The term radio sensing first emerged in the context of cellular networks and is referring to the usage of existing radio signals to passively sense the environment [4, 5, 6]. The goal is to perform communication, localization, and radar functionalities by sharing the same transmit signals and potentially the same hardware. The analysis of the radio signal itself enables new features and functions of the communication systems such as localization, tracking, imaging, detection, or classification of passive target objects without the need for dedicated hardware or specialized measurement setups. In the past, this approach referred to UWB-IR and was mostly considered for tracking [7, 8], imaging [9], and people counting [10]. In contrast to such radar systems, radio sensing follows a more integrated approach by combining communication, localization, and sensing functionalities with the same radio signal and hardware to be more cost and spectrum efficient. This way the IR could be an integrated part of future communication networks to fulfill sensing tasks [5].

UWB and its IR nature allow direct access to the channel impulse response (CIR) in the time domain as the fundamental signal parameter for channel estimation. The CIR measurement includes information about the different propagation paths of the signal (direct path and echo paths). For passive target localization, the CIR is measured, and the multipath components (MPCs) are extracted to fulfill the different tasks of radio sensing. The high bandwidth of UWB ( 500 MHz) allows the distinguishing of MPCs in the CIR, even if the time delay of the propagation paths is relatively close together [11].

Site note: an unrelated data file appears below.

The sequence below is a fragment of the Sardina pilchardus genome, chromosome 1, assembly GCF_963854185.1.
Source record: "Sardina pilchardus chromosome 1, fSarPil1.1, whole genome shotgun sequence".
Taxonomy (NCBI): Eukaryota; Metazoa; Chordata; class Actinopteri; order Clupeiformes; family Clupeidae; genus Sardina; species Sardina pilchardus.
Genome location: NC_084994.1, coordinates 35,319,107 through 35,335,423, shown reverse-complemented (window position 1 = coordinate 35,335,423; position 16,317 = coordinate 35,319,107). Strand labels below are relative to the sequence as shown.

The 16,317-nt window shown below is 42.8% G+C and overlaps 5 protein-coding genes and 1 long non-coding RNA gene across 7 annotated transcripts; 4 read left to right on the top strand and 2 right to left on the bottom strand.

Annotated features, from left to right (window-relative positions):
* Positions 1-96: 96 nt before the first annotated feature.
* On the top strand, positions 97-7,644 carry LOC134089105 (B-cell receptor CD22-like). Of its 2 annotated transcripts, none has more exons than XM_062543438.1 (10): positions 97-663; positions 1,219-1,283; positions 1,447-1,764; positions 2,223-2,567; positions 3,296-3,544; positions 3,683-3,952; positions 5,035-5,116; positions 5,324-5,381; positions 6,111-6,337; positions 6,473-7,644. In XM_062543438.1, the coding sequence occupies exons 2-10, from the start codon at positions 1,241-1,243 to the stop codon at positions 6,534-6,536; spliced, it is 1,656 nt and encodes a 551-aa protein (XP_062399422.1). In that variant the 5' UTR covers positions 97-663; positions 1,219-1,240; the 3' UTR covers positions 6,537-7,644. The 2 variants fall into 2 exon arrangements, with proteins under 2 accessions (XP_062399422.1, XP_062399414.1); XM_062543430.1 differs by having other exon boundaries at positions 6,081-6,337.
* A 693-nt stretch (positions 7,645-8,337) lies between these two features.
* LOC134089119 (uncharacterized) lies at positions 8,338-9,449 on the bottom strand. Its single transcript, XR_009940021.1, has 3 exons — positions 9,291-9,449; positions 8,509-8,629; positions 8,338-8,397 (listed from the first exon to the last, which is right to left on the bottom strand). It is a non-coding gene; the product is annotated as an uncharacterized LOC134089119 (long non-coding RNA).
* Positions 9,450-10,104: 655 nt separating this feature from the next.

There are many use cases of radio sensing ranging from smart cities, smart homes, vehicular networks, and health to drones. In terms of mobility applications, radio sensing based on UWB could be helpful and game-changing for intelligent transportation systems (ITS). Table 1 lists possible use cases of radio sensing for the various modes of transport and tasks of radio sensing.

Mode of transportationLocalizationDetectionClassification
AutomotiveVehicular networks and automotive radarParking lot occupancy detectionAutomotive radar
Rail transportFlow management in stationsPassenger detection on platforms or inside trains
AviationBoarding monitoringSeat occupancy detectionClassification of objects to automated passenger safety checks
Drones/UAVsLanding systemObstacle detectionObstacle classification

Table 1.

Use cases of UWB radio sensing for intelligent transportation systems.

To implement the use cases, UWB is a promising technology for radio sensing. Therefore, this chapter transfers radio sensing approaches to UWB for different tasks and functionalities. In particular, the chapter provides the necessary fundamentals and proposes a UWB radio sensing approach based on the multipath channel model. Limitations in terms of range resolution and sensor arrangement are discussed, as well as further research directions and challenges.